Monday, October 02, 2006

OLD NEWS OF THE WEEK
Congressman Mark Foley horrified by possibility of nude summer youth camps (2003)

Gosh, it's funny what you find when you go scrounging around in the "morgue" (that's the old politically incorrect term for a newspaper's library of clippings and papers.)

In 2003, U.S. Rep. Mark Foley, a Republican expressed his displeasure about a proposal to open nude summer camps for teenagers in Florida.

Now Foley has resigned because he allegedly sent inappropriate and lurid emails to a teenage congressional page. Among the things he sought from the boy: A picture. .... but didn't he oppose teen nudity earlier?

This old 2003 article was from the St. Petersburg (Fla.) Times, which today admitted that it knew of these allegations against Foley last November but didn't report it. Why? Read their explanation here.

3 comments:

Chancelucky said...

Being one of those folks who'd love to see the Democrats take back Congress, I have to confess that one of my first reactions was "oh my, election year fodder."

Instead, I think all this just reveals the longtime cliche. The more you complain about something, the higher the likelihood that trying too hard to deflect suspicion from yourself.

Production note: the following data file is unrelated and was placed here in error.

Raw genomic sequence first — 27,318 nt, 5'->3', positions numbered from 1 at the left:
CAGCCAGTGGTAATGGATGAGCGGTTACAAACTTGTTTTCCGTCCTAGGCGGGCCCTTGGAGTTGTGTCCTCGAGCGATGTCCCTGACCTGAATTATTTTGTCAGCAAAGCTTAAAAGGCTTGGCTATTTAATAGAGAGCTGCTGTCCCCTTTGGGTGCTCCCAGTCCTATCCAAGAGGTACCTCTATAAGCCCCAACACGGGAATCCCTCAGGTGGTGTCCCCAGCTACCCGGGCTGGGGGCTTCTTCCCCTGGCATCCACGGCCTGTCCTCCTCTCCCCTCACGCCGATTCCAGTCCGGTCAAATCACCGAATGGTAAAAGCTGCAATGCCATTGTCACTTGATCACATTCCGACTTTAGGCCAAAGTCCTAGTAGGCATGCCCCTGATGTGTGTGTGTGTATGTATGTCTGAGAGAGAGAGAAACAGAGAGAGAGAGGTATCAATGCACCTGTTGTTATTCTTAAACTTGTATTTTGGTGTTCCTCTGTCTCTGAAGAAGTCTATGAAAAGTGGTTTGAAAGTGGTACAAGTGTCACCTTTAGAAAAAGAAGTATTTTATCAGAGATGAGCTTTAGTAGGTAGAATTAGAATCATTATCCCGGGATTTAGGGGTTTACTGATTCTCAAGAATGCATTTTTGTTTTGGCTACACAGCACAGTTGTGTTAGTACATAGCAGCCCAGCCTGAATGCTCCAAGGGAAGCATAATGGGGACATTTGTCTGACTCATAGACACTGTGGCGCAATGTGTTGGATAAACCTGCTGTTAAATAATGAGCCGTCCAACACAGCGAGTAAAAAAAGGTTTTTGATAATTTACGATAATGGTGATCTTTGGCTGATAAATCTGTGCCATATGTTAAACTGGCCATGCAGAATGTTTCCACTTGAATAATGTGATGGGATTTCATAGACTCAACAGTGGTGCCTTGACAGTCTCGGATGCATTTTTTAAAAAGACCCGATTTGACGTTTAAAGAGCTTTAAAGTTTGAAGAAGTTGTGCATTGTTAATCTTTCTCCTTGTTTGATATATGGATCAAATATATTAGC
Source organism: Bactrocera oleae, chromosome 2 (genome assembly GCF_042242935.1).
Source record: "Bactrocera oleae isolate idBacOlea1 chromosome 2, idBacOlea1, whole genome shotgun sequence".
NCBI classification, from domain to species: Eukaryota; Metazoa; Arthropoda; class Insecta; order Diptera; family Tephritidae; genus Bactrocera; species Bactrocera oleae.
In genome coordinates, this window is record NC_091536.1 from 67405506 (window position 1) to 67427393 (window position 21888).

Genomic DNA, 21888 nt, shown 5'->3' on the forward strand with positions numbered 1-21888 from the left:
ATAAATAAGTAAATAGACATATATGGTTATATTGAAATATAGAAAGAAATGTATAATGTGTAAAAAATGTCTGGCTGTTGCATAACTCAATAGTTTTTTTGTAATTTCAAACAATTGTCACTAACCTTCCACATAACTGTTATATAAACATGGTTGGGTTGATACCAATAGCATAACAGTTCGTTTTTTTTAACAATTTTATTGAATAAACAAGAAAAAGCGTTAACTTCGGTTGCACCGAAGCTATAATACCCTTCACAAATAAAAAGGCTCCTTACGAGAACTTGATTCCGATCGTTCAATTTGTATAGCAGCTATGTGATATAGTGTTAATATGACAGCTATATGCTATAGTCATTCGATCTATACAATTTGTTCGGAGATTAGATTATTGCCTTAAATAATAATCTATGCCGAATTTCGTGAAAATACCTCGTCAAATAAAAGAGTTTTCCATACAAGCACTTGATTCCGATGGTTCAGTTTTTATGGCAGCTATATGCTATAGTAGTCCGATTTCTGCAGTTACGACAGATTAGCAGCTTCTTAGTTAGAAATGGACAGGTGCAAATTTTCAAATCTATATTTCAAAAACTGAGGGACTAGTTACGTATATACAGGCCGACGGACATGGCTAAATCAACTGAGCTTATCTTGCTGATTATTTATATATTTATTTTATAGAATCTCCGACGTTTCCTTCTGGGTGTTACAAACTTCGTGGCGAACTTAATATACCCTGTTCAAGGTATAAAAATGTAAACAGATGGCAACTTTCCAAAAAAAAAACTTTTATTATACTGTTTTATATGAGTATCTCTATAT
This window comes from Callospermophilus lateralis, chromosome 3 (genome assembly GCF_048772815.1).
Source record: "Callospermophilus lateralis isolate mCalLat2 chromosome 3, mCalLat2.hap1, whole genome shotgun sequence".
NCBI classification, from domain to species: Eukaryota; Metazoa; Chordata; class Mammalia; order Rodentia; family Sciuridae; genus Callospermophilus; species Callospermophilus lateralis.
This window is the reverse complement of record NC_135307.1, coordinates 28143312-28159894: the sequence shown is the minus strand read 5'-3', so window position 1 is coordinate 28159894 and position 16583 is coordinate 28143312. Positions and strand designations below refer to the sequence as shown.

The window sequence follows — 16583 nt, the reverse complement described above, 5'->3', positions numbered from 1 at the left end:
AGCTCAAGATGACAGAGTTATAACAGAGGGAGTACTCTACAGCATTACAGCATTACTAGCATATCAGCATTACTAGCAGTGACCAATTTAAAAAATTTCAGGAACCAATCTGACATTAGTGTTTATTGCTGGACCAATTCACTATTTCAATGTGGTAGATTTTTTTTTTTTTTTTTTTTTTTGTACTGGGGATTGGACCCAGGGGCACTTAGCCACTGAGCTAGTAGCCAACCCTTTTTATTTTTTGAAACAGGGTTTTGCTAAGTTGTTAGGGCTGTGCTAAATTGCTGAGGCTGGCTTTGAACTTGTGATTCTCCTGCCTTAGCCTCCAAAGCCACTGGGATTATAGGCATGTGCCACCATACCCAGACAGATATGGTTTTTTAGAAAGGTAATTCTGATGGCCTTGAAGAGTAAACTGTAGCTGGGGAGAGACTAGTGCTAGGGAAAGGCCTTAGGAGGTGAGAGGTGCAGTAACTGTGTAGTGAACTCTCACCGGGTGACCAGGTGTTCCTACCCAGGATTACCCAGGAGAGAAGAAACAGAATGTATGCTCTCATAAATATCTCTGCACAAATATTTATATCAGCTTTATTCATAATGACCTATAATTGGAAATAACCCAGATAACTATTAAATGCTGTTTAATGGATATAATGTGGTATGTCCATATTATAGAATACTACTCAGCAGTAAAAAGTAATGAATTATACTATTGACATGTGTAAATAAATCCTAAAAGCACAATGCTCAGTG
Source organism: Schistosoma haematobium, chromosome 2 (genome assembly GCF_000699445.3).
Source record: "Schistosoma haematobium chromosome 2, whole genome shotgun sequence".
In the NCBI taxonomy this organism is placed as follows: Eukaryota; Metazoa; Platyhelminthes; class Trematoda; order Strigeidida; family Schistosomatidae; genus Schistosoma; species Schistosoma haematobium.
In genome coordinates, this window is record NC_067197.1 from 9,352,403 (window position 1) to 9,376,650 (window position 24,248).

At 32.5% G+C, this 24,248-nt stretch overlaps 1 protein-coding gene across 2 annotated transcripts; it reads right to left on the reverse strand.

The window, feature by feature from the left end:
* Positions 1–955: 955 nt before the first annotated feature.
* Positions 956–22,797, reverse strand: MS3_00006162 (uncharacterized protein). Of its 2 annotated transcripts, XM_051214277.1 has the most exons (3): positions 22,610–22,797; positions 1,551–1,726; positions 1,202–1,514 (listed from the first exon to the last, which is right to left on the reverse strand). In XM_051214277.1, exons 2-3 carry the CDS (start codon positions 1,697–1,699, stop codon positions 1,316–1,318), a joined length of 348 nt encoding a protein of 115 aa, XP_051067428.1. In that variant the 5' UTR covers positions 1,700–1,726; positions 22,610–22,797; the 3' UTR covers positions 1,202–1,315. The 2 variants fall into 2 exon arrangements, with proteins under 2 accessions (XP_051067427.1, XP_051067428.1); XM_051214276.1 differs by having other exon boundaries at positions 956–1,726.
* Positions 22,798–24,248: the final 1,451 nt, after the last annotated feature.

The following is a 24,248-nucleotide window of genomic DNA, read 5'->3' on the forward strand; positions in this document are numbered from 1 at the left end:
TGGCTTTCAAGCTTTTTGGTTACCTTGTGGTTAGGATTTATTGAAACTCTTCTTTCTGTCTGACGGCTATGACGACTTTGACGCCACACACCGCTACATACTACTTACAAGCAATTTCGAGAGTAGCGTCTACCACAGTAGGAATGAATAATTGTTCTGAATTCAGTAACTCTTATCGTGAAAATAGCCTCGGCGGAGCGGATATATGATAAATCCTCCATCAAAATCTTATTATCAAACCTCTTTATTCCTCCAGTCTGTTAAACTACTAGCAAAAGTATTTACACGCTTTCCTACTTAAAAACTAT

It was true of Roy Cohn. it's true of Mark Foley. fwiw, Democrats get caught in these things as well. Gerry Studds (what a name) was caught in 1983 taking a 17 year old page to Morocco where it was "legal". Macgreevey, the governor of New Jersey was a Democrat.
That said, I do think it's more embarrassing when leaders from a party that condones so much anti-gay rhetoric get forced out of the closet of their log cabins.

It also makes me wonder what the shadow is for those who are so adamant about "protecting us from terrorists."

SingingSkies said...

Complete sidetrack here - Why is it politically incorrect to call the newspaper library the "morgue"? I guess I'm just being dense!

Ron Franscell said...

I have often erred by calling a morgue a "morgue," and I'm almost always being not-so-gently corrected that it's a "news library."

I recall calling a Boston newspaper morgue and being chastised by the prim lady on the other end of the line for using such a coarse term.

I think that the librarians have decided that they don't want to work in morgues because they are not ghouls, but professional librarians and therefore, it's a "library."

For example, this excerpt from an obituary at NewsLibrary.com: "Joe was a pioneer in news libraries. He fought for the transformation of the ‘morgue’ into a professional news library."